"When we was going up, we met the first line coming back. They cheered us and told us to go in and give it to 'em, says they. "We have took 2 strand of colors, now go in." The Col. led us up to the top of a little knowle and pointed over across a ravine and said, "There they are, give it to them boys," and we did."

    " u WE STAYED THERE AND FOUGHT TILL ALL OUR FIELD OFFICERS WERE WOUNDED AND ALL OUR LINE OFFICERS EITHER KILLED OR WOUNDED, AND MORE THAN 2/3 OF THE REG. WOUNDED /u ."

    "Then the order was given to fall back, and then we left the field. We had no one to lead us off so we got off the best way we could and by some means or other, there was no one to support us and we fell back more than half a mile before we stopped."

    " u AS SOON AS WE STARTED TO FALL BACK, THE REBELS CAME AFTER US HOWLING LIKE SO MANY DEVIL /u ."

    "They came down over the breastwork and out into the field but there they stopped for some of the Reg. rallied and charged on them and drove them back. But finally our forces were driven back about 2 miles."

    " u THERE WAS A HOSPITAL ABOUT IN THE CENTER OF THE FIELD, AND THE REBS SHELLED IT AND BURNT IT UP WITH A LOT OF OUR WOUNDED IN IT, AND WE DON'T KNOW BUT WHAT COL. POTTER WAS BURNED UP IN IT TOO /u ."

    "He was wounded in the first part of the fight and carried up there and was there only a few minutes before it was set on fire. Our boys feel awfully about it. It seems as though we were a flock without a Shepherd now. Capt. Savage and Capt. Keyes was killed dead on the field, and all the others Captaining in the Reg. were wounded except Capt. Fowler. Both of our Lieuts. were wounded and 1 Sargent. Corporal Prescott was killed and Charles Cote."

    "Poor Charley was struck by a piece of shell on the hip when we were laying behind the breastwork before we went up into the woods. I did not know a thing about it until we retreated from the woods. I was going along and I see someone laying pretty near me and looked to see who it was and it was him. I started to go up to him, but the Rebels were close to me and the Reg. was all before me and I had to leave him. I could not have done him any good for he was dead."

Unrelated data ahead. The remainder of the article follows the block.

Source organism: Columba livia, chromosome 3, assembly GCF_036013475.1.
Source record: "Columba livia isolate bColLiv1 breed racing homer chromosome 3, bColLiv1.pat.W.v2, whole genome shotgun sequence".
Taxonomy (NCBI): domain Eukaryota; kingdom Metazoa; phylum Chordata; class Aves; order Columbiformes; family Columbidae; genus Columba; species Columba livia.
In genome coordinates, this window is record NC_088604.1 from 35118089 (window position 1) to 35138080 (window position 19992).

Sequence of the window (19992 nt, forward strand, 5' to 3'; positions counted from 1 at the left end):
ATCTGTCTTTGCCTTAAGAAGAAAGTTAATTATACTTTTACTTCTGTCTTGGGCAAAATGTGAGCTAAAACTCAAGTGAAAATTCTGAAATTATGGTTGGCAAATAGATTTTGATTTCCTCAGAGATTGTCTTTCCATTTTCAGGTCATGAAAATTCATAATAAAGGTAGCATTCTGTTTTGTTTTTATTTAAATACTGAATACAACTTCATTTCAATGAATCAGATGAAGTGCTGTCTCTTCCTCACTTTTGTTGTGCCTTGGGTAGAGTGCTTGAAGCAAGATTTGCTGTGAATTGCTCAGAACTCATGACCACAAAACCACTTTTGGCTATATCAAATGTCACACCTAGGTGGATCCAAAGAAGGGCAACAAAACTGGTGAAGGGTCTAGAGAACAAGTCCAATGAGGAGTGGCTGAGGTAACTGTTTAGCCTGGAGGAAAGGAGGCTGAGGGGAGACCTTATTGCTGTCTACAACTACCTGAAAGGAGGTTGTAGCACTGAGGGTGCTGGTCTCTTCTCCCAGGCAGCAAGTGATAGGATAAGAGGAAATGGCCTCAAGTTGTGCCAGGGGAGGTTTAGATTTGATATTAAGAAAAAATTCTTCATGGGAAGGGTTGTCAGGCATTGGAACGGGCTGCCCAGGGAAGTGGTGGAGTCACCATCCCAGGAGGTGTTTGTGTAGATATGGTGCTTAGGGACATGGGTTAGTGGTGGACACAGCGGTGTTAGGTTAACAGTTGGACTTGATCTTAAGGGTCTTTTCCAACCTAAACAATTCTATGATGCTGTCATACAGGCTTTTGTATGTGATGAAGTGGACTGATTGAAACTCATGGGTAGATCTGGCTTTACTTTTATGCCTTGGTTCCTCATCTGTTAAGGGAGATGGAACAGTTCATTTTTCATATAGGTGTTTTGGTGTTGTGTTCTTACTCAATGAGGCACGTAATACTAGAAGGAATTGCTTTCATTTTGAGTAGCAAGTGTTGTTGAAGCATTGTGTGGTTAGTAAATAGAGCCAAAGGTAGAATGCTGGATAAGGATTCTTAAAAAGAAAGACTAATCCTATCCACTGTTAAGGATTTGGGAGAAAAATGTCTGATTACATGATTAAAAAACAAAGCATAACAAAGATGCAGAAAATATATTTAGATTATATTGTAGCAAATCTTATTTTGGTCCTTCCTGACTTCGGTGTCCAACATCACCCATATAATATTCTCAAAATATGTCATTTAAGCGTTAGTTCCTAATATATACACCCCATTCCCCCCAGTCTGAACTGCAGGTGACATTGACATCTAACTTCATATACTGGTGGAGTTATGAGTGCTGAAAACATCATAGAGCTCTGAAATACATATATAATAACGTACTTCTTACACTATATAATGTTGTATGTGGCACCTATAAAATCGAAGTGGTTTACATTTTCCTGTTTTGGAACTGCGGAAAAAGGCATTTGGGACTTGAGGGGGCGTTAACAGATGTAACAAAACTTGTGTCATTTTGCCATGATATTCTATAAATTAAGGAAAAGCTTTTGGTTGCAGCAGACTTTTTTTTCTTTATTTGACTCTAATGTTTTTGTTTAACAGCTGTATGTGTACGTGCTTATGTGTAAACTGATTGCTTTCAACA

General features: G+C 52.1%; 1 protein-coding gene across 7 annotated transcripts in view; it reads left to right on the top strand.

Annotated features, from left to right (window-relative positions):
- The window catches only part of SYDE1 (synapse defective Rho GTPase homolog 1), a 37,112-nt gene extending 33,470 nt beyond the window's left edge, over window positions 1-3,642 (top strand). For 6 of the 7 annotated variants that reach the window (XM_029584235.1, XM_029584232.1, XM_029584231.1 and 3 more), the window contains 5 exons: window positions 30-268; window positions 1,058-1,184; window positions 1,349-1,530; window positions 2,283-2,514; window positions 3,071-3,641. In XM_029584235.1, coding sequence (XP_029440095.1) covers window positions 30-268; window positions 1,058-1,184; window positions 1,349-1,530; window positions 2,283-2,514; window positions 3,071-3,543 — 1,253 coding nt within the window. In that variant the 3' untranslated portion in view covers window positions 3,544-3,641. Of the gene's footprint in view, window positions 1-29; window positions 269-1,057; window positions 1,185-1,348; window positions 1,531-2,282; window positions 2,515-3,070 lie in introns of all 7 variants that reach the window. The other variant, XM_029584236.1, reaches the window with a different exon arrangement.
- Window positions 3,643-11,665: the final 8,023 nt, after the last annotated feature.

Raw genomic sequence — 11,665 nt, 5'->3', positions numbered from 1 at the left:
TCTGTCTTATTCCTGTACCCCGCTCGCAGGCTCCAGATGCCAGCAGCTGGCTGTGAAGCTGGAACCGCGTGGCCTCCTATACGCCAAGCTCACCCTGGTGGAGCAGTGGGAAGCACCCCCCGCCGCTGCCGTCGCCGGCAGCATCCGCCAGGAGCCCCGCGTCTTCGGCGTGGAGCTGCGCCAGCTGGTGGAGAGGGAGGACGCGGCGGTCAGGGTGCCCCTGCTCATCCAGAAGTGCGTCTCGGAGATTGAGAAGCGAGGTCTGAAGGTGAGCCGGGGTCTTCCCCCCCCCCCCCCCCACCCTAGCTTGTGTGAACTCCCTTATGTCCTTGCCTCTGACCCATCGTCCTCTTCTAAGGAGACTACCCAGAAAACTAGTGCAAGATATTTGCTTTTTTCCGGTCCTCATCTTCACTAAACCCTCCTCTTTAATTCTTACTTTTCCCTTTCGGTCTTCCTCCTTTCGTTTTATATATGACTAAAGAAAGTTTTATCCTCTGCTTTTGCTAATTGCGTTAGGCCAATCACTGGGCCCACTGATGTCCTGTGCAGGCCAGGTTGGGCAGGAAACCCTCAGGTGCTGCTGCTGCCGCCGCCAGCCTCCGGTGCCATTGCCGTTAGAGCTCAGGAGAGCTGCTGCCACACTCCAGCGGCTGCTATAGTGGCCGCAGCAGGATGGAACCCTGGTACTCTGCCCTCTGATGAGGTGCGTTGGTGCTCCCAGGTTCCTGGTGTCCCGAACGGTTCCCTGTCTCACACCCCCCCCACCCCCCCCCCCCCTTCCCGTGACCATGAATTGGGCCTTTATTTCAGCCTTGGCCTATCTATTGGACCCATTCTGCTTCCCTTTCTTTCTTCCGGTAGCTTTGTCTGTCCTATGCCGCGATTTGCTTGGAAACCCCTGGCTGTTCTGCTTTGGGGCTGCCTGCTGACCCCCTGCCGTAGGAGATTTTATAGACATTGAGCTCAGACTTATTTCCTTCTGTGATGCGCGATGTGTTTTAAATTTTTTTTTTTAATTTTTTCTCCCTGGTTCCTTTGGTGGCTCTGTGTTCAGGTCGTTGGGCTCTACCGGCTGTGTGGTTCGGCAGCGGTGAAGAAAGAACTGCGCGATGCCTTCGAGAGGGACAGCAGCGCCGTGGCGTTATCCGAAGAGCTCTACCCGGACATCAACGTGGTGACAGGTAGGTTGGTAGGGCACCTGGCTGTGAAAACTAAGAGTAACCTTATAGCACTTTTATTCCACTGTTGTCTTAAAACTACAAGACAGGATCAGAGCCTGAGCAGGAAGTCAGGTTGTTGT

"William Humphrey was shot through the leg right by my side. He and I was down on our knees, loading and firing and he was hit."

    " u THE BULLETS WERE FLYING ALL AROUND AS THICK AS HAILSTONE /u , but I was not hurt at all."

    u "ONE CUT THROUGH A WRINKLE IN MY PANTS AND A SPENT BALL STRUCK MY LEG, BUT BY PROVIDENCE OF GOD I AM STILL ALIVE /u ." u /u

    "We have lost in our Co. 6 killed, 29 wounded, and 4 missing. Some of the wounded were left on the field and were taken prisoners."

    "...Charles Cote was killed by one of our own shells that fell short. He was one of the best boys in our Co., and we all miss him very much. We laid up there till Wednesday morning and then we crossed the river and are here once more on our old ground. I am well but pretty much tired with the march. I got a letter from you last night. Fredom Sanborn General Whipple was shot by a Rebel sharpshooter Monday, and the Reb was shot in turn by one of Berdan's men."

    In this battle at Chancellorsville, the 12th New Hampshire bore the brunt of much of the brutal fighting and left nearly all its officers and more than half of its men dead or wounded in the field. Most of those who were not killed or wounded had either their clothes, blankets or equipment torn with pieces of shell or pierced with bullets like our writer Fredom Sanborn. This letter was kept by the family in a period envelope on which they wrote "Terrible battle near Fredericksburg, 12th N.H. Vol. nearly annihilated!" – This cover comes with accompanies the letter. From the Calvin Packard Civil War Battlefield Letter Collection